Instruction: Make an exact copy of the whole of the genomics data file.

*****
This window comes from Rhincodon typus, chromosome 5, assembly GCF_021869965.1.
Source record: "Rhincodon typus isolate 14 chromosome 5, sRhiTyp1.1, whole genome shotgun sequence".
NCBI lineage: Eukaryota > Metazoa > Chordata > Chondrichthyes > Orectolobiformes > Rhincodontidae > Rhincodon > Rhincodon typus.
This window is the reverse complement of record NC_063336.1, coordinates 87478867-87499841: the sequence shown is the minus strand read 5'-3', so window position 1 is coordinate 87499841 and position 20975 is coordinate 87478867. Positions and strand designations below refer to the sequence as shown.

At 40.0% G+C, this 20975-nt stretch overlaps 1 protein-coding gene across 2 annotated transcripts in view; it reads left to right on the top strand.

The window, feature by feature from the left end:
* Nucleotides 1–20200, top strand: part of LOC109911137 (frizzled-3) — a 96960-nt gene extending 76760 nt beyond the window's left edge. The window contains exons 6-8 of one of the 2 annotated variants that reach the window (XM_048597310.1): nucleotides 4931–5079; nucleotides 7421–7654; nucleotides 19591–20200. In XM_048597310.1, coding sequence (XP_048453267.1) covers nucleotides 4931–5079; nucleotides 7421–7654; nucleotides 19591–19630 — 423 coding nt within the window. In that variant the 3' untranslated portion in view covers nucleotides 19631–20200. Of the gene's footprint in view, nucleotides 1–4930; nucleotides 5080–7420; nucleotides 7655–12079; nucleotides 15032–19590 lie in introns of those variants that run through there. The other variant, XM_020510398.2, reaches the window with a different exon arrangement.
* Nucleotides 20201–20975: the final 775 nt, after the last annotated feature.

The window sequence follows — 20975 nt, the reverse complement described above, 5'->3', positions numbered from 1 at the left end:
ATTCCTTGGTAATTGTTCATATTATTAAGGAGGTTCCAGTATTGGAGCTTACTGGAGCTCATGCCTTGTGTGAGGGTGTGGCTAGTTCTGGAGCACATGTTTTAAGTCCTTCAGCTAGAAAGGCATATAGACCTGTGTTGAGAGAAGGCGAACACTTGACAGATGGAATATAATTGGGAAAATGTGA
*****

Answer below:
This window comes from Rhincodon typus, chromosome 5, assembly GCF_021869965.1.
Source record: "Rhincodon typus isolate 14 chromosome 5, sRhiTyp1.1, whole genome shotgun sequence".
NCBI lineage: Eukaryota > Metazoa > Chordata > Chondrichthyes > Orectolobiformes > Rhincodontidae > Rhincodon > Rhincodon typus.
This window is the reverse complement of record NC_063336.1, coordinates 87478867-87499841: the sequence shown is the minus strand read 5'-3', so window position 1 is coordinate 87499841 and position 20975 is coordinate 87478867. Positions and strand designations below refer to the sequence as shown.

At 40.0% G+C, this 20975-nt stretch overlaps 1 protein-coding gene across 2 annotated transcripts in view; it reads left to right on the top strand.

The window, feature by feature from the left end:
* Nucleotides 1–20200, top strand: part of LOC109911137 (frizzled-3) — a 96960-nt gene extending 76760 nt beyond the window's left edge. The window contains exons 6-8 of one of the 2 annotated variants that reach the window (XM_048597310.1): nucleotides 4931–5079; nucleotides 7421–7654; nucleotides 19591–20200. In XM_048597310.1, coding sequence (XP_048453267.1) covers nucleotides 4931–5079; nucleotides 7421–7654; nucleotides 19591–19630 — 423 coding nt within the window. In that variant the 3' untranslated portion in view covers nucleotides 19631–20200. Of the gene's footprint in view, nucleotides 1–4930; nucleotides 5080–7420; nucleotides 7655–12079; nucleotides 15032–19590 lie in introns of those variants that run through there. The other variant, XM_020510398.2, reaches the window with a different exon arrangement.
* Nucleotides 20201–20975: the final 775 nt, after the last annotated feature.

The window sequence follows — 20975 nt, the reverse complement described above, 5'->3', positions numbered from 1 at the left end:
ATTCCTTGGTAATTGTTCATATTATTAAGGAGGTTCCAGTATTGGAGCTTACTGGAGCTCATGCCTTGTGTGAGGGTGTGGCTAGTTCTGGAGCACATGTTTTAAGTCCTTCAGCTAGAAAGGCATATAGACCTGTGTTGAGAGAAGGCGAACACTTGACAGATGGAATATAATTGGGAAAATGTGA